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Farmers to Battle Water Scarcity as Food Demand Grows, UN says

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Amid growing concerns about global food insecurity, many governments and private companies are scaling up their international investments in land. Acquiring rights to use land for agriculture in other countries implies the right to use their water, as well. But this intensive use of water for new agricultural projects has depleted the world's freshwater supply. Without new water policies, more than forty percent of the world's population will live in areas with high water stress by 2050.





By Tara Patel

Bloomberg

March 12, 2012



Farmers will need 19 percent more water by 2050 to meet increasing demands for food, much of it in regions already suffering from water scarcity, according to a United Nations report.

“In many countries water availability for agriculture is already limited and uncertain, and is set to worsen,” according to the fourth United Nations World Water Development Report published today. “Concerns about food insecurity are growing across the globe and more water will be needed.”

The UN Food and Agriculture Organization has said food output must rise 70 percent by 2050 to feed a world population expected to grow to 9.3 billion from 7 billion now and as increasingly rich consumers in developing economies eat more meat. A quarter of world farmland is “highly degraded” by intensive agriculture that has depleted water resources, reduced soil quality or increased erosion, according to the agency.

The UN’s latest warning about water shortages comes as the World Water Forum begins today in Marseille, where ministers, industry representatives and non-government organizations will discuss resource management, waste, health risks and climate change.

Fillon’s View

Mounting water shortages “are an unacceptable situation,” French Prime Minister Francois Fillon told delegates in Marseille, adding that while means exist to resolve water issues indicators “like gross domestic product don’t reflect existing problems.”

Agriculture accounts for about 70 percent of global freshwater use and as much as 90 percent in some fast-growing economies, according to the UN study. Groundwater can be “mined to exhaustion” and in some areas availability has “reached critical limits.”

“The scale of the problem could worsen,” Olcay Unver, coordinator of the report, said at a press conference in Paris. At least 12 countries in the Middle East and South Asia suffer “absolute water scarcity,” with about two-thirds of freshwater supply in the Middle East already coming from outside the region.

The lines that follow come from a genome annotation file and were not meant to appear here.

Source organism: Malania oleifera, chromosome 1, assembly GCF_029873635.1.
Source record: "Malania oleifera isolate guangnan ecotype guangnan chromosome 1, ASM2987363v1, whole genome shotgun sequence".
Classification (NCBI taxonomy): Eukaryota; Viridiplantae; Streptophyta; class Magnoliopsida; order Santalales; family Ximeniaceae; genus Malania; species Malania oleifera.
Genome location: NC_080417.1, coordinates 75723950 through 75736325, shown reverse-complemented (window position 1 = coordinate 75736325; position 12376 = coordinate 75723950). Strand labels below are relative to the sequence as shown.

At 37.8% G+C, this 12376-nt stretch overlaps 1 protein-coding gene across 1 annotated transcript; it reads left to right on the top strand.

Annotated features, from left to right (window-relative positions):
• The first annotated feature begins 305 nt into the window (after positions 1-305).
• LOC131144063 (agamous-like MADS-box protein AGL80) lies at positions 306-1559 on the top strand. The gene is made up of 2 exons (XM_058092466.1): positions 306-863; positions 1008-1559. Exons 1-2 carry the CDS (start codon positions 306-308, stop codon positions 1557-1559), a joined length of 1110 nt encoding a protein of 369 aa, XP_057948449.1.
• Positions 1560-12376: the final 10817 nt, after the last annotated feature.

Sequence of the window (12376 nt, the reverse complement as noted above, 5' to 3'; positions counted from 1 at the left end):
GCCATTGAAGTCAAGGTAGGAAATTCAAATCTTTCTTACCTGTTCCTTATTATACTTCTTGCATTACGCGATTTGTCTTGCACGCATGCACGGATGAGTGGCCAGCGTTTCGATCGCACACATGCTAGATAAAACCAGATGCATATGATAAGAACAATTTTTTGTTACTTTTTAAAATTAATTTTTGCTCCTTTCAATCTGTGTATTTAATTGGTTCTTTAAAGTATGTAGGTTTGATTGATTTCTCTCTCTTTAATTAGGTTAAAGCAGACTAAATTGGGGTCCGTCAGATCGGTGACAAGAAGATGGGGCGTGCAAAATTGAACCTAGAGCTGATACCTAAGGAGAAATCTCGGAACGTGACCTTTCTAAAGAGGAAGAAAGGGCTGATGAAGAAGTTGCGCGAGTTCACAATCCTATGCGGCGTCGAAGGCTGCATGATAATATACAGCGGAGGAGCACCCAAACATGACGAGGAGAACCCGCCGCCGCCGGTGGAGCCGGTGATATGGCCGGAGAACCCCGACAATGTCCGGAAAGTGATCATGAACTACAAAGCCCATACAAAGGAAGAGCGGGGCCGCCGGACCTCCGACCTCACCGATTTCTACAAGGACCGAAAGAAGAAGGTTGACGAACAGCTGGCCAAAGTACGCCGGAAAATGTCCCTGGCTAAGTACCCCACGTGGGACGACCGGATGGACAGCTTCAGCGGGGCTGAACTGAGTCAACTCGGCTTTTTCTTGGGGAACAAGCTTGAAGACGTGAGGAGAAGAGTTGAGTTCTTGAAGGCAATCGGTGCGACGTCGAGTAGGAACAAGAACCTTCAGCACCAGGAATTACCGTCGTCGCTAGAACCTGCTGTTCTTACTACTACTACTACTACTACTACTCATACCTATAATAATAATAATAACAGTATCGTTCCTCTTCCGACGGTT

Farming is the biggest cause of water stress in the Middle East, and in Iraq, Oman, Syria and Yemen, it accounts for more than 90 percent of usage, the UN said. The region already imports as much as half its grain consumption and climate change could cut agricultural productivity by a quarter by 2080.

Saudi Water

Saudi Arabia (SABIC) is reducing grain production to reduce unsustainable use of groundwater and encouraging companies to lease tracts of land in Africa for growing, the report said. India is growing maize, sugarcane, lentils and rice in Ethiopia, Kenya, Madagascar, Senegal and Mozambique to feed its domestic market.

“Acquiring rights to use land for growing in other countries implies the right to use their water,” Unver said. “Countries that can afford better technology can put additional water stress where it already exists.”

Without new policies to manage water use, more than 40 percent of the world’s population will live in areas with high water stress by 2050, according to the Organization for Economic Cooperation and Development, which also published a report ahead of the Marseille conference.

Pricing Water

“We need to give water a price,” Xavier Leflaive, the report’s author, said at a press conference in Paris. “Governments have to act and in a strong way.”

The UN and OECD call for more efficient use of wastewater, of which 80 percent is not collected or treated, according to the UN.

“If we don’t take the challenge seriously we are on a collision course with nature and in the end, what needs to be done will take longer and cost more,” Angel Gurria, secretary general of the OECD, said in an interview in Marseille. Simple methods such as lining irrigation canals would stop wastage, he noted.

“Water tariffs are policy instruments that encourage more intelligent use,” Leflaive said. “Industry more often pays for the cost of water it consumes while farmers don’t.”


 
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